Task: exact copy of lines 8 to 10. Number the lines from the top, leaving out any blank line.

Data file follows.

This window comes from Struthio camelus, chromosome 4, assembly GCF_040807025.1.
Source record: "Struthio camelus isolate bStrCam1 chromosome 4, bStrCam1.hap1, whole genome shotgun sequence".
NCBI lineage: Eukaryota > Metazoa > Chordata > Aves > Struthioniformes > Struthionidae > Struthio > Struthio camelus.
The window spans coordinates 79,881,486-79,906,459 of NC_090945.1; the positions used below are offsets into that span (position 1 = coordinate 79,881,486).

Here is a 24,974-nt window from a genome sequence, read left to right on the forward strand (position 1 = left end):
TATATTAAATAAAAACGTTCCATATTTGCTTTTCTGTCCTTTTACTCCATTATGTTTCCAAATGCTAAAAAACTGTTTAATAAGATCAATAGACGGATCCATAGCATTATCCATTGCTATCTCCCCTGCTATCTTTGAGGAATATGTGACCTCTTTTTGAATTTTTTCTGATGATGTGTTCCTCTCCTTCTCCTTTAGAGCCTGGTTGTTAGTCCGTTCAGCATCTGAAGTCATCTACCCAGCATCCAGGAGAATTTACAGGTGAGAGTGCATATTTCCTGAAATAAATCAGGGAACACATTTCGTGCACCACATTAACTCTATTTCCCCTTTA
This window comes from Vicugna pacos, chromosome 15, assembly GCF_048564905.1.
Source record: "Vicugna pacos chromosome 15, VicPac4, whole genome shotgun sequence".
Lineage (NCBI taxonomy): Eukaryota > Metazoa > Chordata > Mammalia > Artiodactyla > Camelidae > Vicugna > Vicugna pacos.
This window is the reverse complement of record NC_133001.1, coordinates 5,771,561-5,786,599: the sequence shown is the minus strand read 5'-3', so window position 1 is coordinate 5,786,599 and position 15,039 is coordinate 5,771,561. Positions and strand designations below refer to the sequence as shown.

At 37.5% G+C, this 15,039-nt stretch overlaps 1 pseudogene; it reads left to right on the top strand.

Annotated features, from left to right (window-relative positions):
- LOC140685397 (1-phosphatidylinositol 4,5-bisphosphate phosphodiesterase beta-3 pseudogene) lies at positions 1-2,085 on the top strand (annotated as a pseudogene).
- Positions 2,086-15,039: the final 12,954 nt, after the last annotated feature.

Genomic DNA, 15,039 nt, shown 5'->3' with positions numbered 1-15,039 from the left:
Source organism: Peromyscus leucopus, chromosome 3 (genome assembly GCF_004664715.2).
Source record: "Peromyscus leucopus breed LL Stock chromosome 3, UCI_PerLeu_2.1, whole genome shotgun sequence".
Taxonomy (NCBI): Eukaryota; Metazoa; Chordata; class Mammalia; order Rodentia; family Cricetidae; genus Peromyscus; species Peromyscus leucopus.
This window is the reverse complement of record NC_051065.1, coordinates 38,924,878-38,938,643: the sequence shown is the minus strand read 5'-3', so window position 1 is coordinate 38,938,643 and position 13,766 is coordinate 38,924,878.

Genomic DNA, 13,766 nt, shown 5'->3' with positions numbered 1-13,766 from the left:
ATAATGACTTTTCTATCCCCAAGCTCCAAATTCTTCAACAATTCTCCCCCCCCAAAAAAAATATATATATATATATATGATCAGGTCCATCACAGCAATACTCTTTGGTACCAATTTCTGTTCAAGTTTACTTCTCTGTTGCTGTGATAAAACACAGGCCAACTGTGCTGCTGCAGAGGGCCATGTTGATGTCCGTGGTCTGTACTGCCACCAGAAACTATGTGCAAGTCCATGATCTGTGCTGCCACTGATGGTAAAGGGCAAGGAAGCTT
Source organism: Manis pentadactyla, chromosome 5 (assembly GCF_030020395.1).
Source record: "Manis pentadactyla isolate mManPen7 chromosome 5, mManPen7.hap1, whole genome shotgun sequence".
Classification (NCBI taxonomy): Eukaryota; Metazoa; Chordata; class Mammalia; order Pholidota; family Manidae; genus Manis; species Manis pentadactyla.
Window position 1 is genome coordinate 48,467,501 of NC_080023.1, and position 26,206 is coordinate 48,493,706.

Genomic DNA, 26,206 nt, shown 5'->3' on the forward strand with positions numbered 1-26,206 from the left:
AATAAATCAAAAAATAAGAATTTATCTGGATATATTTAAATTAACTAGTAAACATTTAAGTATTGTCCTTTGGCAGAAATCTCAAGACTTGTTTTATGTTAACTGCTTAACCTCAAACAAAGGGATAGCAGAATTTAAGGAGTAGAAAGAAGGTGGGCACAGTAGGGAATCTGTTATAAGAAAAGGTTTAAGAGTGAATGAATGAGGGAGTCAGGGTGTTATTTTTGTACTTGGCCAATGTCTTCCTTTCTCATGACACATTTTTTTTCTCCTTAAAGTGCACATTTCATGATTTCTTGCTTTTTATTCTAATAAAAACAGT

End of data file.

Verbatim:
Source record: "Vicugna pacos chromosome 15, VicPac4, whole genome shotgun sequence".
Lineage (NCBI taxonomy): Eukaryota > Metazoa > Chordata > Mammalia > Artiodactyla > Camelidae > Vicugna > Vicugna pacos.
This window is the reverse complement of record NC_133001.1, coordinates 5,771,561-5,786,599: the sequence shown is the minus strand read 5'-3', so window position 1 is coordinate 5,786,599 and position 15,039 is coordinate 5,771,561. Positions and strand designations below refer to the sequence as shown.